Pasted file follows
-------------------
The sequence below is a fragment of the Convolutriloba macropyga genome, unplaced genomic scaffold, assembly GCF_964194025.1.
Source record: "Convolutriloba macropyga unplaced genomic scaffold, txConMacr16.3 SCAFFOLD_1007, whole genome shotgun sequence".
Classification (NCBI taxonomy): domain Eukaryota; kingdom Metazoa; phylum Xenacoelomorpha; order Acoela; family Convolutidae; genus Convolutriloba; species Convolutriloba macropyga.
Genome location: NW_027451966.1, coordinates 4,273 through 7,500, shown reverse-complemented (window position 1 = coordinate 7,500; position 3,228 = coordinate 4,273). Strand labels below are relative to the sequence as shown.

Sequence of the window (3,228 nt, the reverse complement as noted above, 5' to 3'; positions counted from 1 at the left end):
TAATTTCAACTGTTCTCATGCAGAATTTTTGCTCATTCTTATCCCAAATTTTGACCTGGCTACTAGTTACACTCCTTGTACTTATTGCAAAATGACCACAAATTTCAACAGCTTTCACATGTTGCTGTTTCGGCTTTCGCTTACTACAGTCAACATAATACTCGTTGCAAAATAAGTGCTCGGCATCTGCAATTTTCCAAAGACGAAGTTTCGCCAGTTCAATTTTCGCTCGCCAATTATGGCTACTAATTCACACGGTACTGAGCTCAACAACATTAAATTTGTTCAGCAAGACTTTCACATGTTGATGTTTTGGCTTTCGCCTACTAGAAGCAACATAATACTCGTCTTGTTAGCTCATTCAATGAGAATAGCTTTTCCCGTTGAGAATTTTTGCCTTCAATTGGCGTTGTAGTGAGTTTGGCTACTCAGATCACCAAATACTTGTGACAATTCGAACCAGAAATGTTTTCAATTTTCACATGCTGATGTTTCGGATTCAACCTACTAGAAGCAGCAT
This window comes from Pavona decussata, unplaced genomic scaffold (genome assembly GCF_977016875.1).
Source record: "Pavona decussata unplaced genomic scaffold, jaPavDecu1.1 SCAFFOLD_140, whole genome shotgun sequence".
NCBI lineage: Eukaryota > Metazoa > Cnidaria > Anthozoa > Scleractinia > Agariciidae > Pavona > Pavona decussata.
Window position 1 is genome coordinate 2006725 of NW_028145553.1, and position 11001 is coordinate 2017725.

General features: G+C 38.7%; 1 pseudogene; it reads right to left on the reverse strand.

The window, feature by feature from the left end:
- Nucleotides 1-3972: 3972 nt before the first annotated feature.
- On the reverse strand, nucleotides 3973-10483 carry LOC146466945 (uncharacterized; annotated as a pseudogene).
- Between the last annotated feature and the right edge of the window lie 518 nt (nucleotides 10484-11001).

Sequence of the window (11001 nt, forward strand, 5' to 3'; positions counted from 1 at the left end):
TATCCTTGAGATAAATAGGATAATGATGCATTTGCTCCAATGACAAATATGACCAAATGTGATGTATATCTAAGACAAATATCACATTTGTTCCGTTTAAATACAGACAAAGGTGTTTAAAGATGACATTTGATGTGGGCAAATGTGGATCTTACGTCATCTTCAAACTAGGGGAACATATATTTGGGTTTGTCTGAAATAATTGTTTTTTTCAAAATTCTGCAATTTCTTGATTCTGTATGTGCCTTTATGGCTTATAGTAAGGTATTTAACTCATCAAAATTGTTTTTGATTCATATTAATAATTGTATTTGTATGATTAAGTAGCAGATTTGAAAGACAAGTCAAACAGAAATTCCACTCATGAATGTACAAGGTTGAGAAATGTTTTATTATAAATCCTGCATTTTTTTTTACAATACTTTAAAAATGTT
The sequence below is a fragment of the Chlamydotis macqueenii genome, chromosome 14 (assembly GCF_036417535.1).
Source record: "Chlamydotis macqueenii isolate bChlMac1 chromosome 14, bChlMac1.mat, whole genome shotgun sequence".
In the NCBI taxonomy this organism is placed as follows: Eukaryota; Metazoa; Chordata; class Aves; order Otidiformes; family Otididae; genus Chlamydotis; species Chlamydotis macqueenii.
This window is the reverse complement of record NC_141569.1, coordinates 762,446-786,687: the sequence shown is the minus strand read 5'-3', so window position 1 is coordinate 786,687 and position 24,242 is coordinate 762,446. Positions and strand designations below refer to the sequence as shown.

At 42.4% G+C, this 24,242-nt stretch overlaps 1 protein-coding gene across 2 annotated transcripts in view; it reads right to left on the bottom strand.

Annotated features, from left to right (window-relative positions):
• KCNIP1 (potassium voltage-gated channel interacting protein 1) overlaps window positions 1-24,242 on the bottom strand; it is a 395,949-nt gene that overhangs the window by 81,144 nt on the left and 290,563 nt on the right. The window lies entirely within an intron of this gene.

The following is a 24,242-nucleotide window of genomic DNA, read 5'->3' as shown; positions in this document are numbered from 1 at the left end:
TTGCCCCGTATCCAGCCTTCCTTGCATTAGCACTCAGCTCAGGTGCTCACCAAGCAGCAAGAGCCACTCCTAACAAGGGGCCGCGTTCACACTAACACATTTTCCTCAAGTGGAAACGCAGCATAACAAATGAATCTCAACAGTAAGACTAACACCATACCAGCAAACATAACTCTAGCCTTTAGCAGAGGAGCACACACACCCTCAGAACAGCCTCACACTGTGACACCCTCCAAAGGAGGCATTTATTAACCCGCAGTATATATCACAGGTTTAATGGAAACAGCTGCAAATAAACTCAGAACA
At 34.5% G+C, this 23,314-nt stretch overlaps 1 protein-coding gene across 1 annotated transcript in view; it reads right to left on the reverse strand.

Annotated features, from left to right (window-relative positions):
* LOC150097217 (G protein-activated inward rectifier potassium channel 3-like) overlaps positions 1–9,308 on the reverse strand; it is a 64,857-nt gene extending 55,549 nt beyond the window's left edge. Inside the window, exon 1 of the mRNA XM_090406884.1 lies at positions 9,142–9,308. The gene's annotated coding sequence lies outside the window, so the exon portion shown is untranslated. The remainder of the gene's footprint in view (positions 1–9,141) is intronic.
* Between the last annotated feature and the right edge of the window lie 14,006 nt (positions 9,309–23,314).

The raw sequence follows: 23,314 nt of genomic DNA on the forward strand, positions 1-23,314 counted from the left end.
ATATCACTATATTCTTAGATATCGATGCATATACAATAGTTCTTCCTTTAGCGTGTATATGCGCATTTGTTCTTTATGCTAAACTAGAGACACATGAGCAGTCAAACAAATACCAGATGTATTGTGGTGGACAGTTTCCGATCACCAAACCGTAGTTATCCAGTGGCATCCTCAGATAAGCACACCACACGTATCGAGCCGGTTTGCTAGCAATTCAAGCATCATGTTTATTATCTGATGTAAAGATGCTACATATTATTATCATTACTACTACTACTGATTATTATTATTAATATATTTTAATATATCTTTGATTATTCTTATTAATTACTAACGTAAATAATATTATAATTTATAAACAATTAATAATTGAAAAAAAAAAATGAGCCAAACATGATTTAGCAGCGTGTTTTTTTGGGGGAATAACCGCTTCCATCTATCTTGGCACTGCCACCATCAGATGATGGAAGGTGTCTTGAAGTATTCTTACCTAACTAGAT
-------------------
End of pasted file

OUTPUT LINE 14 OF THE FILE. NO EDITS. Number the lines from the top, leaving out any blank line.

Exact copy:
- On the reverse strand, nucleotides 3973-10483 carry LOC146466945 (uncharacterized; annotated as a pseudogene).